A Doctor’s Appointment on your Phone: Out of Beta and Into Your Pocket

Jane Sarasohn-Kahn

Posted 5/1/12 on Health Populi

You can now carry a doctor with you in your pocket. Two top telehealth companies that support online physician-patient visits have gone mobile. This upgrade was announced this week at the 2012 American Telemedicine Association conference, being held in San Jose, CA.

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The Decline and Potential Renaissance of Employer-Sponsored Health Benefits: EBRI and MetLife Reports Tell the Story

Two reports this week suggest countervailing trends for employer-sponsored health benefits: the erosion of the health benefit among companies, and opportunities for those progressive employers who choose to stay in the health benefit game.

In 2010, nearly 50% of workers under 65 years of age worked for firms that did not offer health benefits. The uber-trend, first, is that the percentage of workers covered by employer-sponsored health insurance has declined since 2002. Workers offered the option of buying into a health benefit, as well as the percent covered by a health plan, have both fallen, according to the Employee Benefits Research Institute (EBRI), an organization that has long-tracked this trend. EBRI’s report on Employment-Based Health Benefits: Trends in Access and Coverage, 1997-2010, provides the details behind this declining picture.

Continue reading “The Decline and Potential Renaissance of Employer-Sponsored Health Benefits: EBRI and MetLife Reports Tell the Story”

Patient Engagement and Medical Homes – Core Drivers of a High-Performing Health System

Jane Sarasohn-Kahn

Posted 3/30/12 on Health Populi

It was Dr. Charles Safran who said, “Patients are the most under-utilized resource in the U.S. health system,” which he testified to Congress in 2004. Seven years later, patients are still under-utilized, not just in the U.S. but around the world.

Yet, “when patients have an active role in their own health care, the quality of their care, and of their care experience improves,” assert researchers from The Commonwealth Fund in their analysis of 2011 global health consumer survey data published in the April/June 2010 issue of the Journal of Ambulatory Care Management. This analysis is summarized inInternational Perspectives on Patient Engagement: Results from the 2011 Commonwealth Fund Survey, published on The Commonwealth Fund’s website on March 29, 2012.

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Superconsumers and Value Mining: Health Care’s Uber-Trends Driving Care, Everywhere

Jane Sarasohn-Kahn

There’s a shift in power in health care moving away from providers and suppliers like pharma and medical device companies, toward patients and payers. This is the new health world according to Ernst & Young‘s latest Progressions report called, The third place: health care everywhere.

What’s underneath this tectonic shift is the need to bend that stubborn cost curve and address public health outcomes through behavior change. E&Y says look for new entrants, like retailers, IT companies, and telecomms, to be part of the solution beyond traditional health care stakeholders. These participants will be part of both delivery of care services and play an ever-important and -growing role in “value mining,” which E&Y defines as the use of data mining to determine the value of health interventions. THINK: comparative effectiveness through a lens of value-for-money and you get the picture.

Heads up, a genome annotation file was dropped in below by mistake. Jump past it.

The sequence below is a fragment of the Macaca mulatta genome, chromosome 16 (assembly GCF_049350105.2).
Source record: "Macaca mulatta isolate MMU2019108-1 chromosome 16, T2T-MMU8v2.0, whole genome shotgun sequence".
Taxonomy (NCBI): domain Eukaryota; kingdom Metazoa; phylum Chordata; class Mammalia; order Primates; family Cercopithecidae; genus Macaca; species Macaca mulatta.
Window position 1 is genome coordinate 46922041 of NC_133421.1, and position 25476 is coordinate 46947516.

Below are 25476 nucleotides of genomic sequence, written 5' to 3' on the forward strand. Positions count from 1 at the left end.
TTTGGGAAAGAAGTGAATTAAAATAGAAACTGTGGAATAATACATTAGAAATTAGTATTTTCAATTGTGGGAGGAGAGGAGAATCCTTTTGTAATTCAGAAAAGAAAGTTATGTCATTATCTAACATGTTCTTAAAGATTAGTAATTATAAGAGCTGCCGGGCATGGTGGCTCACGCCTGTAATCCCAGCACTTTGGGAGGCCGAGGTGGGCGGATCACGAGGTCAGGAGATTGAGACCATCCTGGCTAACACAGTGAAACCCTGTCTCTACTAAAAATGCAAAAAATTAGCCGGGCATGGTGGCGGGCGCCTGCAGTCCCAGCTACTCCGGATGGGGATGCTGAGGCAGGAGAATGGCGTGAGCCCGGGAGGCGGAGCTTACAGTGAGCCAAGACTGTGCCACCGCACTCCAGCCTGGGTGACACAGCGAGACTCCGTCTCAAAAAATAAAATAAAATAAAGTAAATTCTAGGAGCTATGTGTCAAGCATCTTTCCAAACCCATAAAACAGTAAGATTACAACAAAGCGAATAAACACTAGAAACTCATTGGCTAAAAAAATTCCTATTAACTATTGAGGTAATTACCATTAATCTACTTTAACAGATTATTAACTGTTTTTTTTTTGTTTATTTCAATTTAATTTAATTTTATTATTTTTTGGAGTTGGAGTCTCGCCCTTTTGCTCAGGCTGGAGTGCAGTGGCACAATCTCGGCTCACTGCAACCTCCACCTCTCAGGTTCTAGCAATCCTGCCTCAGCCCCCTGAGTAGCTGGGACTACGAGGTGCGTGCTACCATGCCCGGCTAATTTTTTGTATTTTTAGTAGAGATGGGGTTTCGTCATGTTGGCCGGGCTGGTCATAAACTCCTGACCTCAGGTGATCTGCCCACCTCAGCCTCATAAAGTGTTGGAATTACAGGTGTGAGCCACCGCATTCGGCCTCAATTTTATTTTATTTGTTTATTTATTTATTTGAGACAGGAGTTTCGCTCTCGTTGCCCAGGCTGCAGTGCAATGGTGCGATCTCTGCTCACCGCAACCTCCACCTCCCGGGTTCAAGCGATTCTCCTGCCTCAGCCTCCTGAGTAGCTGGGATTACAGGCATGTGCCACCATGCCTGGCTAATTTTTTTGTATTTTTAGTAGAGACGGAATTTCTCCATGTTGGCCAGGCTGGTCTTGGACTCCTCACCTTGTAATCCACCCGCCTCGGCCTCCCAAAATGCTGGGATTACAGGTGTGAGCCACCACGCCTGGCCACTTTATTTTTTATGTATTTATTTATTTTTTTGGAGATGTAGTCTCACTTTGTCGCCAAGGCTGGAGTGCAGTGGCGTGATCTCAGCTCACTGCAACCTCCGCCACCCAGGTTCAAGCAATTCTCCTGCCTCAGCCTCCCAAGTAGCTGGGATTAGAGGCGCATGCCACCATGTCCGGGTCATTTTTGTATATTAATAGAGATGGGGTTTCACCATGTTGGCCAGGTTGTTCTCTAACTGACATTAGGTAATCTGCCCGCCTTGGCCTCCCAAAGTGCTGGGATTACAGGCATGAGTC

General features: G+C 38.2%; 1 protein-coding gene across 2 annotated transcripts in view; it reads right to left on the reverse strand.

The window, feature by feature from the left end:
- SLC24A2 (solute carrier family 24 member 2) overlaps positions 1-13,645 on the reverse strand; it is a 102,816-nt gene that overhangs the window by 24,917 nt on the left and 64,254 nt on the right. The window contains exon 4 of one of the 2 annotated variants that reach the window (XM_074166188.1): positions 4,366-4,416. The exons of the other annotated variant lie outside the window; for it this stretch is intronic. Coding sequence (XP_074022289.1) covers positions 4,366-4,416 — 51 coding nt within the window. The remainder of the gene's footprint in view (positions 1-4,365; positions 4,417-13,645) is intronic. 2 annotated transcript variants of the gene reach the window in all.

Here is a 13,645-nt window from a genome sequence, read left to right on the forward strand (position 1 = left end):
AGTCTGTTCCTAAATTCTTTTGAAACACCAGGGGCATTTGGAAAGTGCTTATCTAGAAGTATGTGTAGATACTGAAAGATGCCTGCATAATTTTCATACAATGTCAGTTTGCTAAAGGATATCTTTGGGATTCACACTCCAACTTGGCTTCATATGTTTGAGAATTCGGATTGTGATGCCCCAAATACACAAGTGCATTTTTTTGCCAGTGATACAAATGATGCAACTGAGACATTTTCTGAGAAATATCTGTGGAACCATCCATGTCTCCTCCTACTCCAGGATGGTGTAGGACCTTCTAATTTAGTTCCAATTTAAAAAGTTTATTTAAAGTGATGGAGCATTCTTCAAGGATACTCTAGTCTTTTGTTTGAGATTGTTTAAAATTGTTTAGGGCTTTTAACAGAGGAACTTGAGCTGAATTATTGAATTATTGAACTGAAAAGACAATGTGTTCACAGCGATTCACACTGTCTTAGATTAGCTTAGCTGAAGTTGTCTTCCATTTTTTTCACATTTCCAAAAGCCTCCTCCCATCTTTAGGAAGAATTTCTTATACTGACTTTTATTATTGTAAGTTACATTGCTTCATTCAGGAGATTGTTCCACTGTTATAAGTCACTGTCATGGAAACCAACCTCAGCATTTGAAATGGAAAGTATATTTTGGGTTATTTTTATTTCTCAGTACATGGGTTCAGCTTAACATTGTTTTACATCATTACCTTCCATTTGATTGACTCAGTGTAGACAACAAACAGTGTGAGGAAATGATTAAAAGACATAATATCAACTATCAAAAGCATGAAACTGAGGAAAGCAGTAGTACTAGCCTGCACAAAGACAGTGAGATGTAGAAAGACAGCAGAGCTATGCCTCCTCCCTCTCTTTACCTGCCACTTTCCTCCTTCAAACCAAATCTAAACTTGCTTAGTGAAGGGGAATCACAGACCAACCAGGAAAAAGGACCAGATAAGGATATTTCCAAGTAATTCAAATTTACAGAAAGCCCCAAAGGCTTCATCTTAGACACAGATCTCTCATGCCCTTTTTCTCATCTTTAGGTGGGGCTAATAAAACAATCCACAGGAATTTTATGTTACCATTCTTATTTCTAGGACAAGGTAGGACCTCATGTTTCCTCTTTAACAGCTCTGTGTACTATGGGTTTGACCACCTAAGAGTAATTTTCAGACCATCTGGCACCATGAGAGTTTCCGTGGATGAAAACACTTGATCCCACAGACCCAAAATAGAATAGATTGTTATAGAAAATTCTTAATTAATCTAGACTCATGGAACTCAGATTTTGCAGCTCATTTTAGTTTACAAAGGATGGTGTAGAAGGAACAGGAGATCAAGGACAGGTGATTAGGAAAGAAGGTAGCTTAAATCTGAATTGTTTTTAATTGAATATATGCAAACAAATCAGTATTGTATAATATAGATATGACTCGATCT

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Job #1 in Health Care Data Analytics: Get the Data, and Make Sure You Can Trust It

The ability to get the data is the #1 obstacle that will slow the adoption of data analytics in health care, according to IBM’s report, The value of analytics in healthcare: from insights to outcomes.

Healthcare “high performers,” as IBM calls them, use data analytics for guiding future strategy, product research and development, and sales and marketing functions. 90% of healthcare CIOs told IBM that developing “insight and intelligence” were key focuses of their organizations over the next 3 to 5 years.

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JWT Foodspotting: Food=Health

Jane Sarasohn-Kahn

Posted 2/12/12 on Health Populi

35% of consumers who have been altering their food intake to lose weight are eating fewer processed foods, according to a recent Nielsen Global Survey. This percentage has grown from 29% in 2008.

Health and wellness is one of three driving forces shaping food in 2012, according to JWT‘sWhat’s Cooking: Trends in Food. The other two forces, technology and foodie culture, combine with health/wellness and yield some interesting consumer trends in the milieu of food.

JWT’s top food issues to watch are:

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Addressing Chronic Illness Can Help Cure The US Budget Deficit

Chronic illness represents $3 of every $4 of annual health spending in the U.S. That’s about $1.5 trillion.
– Adopting evidence-based interventions for disease preventionLiving Well With Chronic Illness, a report fromThe Institute of Medicine (IOM), issues a “call for public health action” to address chronic illness through:

– Developing new public policies to promote better living with chronic disease
– Building a comprehensive surveillance system that integrates quality of life measures, and
– Enhancing collaboration among health ecosystem stakeholders: health care, health, and community non-healthcare services.

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